Shout! Factory brings Miami Blues to Blu-ray in a single-disc package with minimal but appreciable frills and a mostly hands-off 1.85:1, 1080p presentation that lets film be film. The opening sequence, from the much-missed Orion Pictures logo to Junior's airplane descent into a Miami far less luxe than it is today, pops a bit with scratches and spots even after the dirt from the optically-inserted titles would have cleared up, though the image looks relatively clean as the movie progresses. The transfer, likely sourced from an interpositive per MGM's licensing custom, is prone to softness and could stand a little desaturation, but the pastel flavour of the city is palpable, and grain is comfortably subtle. The 2.0 LPCM stereo mix is quite capable, especially since nothing about Miami Blues demands a surround mix: the SFX are run-of-the-mill and Gary Chang's score is unexceptional. What we want--and therefore get--is the core trio foregrounded as they pitch woo, bicker, coerce, and flim-flam.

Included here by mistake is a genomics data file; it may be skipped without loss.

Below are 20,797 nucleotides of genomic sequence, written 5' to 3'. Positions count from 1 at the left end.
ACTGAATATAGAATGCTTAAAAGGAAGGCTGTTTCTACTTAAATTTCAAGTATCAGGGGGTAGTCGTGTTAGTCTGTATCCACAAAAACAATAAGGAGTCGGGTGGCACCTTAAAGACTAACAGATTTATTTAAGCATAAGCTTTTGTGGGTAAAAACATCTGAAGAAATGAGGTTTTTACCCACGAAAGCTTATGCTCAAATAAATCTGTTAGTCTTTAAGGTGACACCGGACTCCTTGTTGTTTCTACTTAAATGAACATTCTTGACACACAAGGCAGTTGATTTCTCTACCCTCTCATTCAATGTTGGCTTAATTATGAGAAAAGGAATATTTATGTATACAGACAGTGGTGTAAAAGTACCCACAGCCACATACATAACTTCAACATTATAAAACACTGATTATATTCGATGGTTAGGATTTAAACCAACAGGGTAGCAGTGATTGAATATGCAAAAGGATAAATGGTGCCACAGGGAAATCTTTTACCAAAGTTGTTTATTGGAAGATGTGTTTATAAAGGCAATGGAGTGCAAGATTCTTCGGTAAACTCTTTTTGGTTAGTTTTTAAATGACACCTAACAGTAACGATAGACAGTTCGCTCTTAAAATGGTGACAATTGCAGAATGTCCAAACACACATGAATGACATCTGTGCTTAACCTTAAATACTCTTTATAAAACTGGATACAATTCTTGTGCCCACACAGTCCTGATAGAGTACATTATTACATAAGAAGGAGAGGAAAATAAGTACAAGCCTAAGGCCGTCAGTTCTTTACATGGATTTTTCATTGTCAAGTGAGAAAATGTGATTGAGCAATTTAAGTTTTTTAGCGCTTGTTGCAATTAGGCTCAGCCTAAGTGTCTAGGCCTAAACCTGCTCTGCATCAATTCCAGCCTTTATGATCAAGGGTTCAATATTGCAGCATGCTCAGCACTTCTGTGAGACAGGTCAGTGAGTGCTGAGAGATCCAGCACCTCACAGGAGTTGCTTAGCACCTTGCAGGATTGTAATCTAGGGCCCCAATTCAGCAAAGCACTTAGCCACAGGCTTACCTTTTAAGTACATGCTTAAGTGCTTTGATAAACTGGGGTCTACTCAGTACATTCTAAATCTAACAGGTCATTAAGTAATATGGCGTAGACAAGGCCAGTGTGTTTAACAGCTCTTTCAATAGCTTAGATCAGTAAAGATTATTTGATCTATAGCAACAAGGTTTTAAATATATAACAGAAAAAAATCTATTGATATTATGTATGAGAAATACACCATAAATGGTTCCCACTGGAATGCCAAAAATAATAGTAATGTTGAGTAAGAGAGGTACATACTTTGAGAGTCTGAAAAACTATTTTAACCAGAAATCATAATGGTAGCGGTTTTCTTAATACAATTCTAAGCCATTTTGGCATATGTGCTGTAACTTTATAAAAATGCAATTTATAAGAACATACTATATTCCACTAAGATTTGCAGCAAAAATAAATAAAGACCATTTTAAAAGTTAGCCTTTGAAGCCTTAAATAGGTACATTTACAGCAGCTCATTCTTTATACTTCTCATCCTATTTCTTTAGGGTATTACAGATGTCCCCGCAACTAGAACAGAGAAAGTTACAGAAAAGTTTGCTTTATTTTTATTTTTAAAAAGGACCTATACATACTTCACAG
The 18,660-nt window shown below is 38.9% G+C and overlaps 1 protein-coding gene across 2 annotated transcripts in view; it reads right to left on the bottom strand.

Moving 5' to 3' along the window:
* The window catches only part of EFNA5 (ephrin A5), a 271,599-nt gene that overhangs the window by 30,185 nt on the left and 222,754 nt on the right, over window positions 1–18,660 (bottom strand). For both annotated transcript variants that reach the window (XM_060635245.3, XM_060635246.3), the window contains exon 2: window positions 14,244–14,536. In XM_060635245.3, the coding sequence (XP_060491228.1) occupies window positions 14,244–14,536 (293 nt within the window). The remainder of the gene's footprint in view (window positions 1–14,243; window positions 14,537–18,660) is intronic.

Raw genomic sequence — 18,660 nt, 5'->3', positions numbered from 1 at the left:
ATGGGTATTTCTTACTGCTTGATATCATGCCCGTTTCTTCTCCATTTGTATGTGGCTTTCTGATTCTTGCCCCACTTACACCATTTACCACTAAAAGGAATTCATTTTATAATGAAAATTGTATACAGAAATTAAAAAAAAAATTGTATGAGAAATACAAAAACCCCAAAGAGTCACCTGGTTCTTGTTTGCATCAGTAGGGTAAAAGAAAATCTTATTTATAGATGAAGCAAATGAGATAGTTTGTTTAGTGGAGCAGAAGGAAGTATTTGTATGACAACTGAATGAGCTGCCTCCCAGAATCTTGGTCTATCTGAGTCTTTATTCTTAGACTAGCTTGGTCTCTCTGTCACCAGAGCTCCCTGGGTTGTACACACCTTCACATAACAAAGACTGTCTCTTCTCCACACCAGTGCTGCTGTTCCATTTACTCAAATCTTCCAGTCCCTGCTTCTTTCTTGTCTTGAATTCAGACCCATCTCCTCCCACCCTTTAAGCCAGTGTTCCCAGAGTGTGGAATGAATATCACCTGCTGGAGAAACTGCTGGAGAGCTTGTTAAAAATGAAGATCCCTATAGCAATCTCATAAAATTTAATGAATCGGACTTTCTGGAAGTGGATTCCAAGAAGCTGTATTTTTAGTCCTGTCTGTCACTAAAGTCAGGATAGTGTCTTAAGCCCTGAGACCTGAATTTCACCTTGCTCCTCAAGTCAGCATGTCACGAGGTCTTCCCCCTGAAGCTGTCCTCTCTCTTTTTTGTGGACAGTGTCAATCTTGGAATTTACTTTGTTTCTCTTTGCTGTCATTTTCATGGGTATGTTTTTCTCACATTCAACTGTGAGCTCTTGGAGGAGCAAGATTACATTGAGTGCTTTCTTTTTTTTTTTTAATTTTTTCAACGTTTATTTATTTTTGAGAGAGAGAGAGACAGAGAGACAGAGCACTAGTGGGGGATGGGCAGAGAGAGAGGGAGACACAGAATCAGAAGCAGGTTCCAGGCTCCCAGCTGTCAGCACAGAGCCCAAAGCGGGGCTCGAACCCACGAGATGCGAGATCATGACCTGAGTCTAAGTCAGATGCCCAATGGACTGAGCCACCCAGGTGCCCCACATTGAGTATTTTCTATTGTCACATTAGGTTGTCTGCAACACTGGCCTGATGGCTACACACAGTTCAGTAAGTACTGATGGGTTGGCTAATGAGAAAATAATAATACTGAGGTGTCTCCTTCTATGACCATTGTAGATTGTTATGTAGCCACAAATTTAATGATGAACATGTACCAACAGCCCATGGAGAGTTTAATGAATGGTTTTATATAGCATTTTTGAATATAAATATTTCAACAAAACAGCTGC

Shout! also puts the original two-minute trailer onboard, in HiDef, plus a new 26-minute, HD interview featurette with Baldwin and Leigh looking back on their roles in Miami Blues. The stars greet the movie like an old friend they've long thought kindly of. Baldwin takes great delight in recounting how the effects crew did the trick with the lopped-off fingers, and clearly put a lot of thought into the part: He did three days of interviews with prison inmates to understand a recidivist's mindset, and he pointedly remarks how often women who love ex-cons wind up as their identity fronts, taking on bills and debts in their name when they can't establish credit or employment after parole. Leigh sees the film as a turning point in her career, particularly when placed alongside Last Exit To Brooklyn, which she'd just wrapped before joining the cast. She seems to believe it was Armitage's first movie, which is somewhat telling of his tendency towards long caesuras between projects. I longed for an extra with some sort of insight into Willeford and Armitage, two great missing men behind this production. Maybe one of them could explain Nora Dunn's "Cuban" accent. Follow Jefferson Robbins on Twitter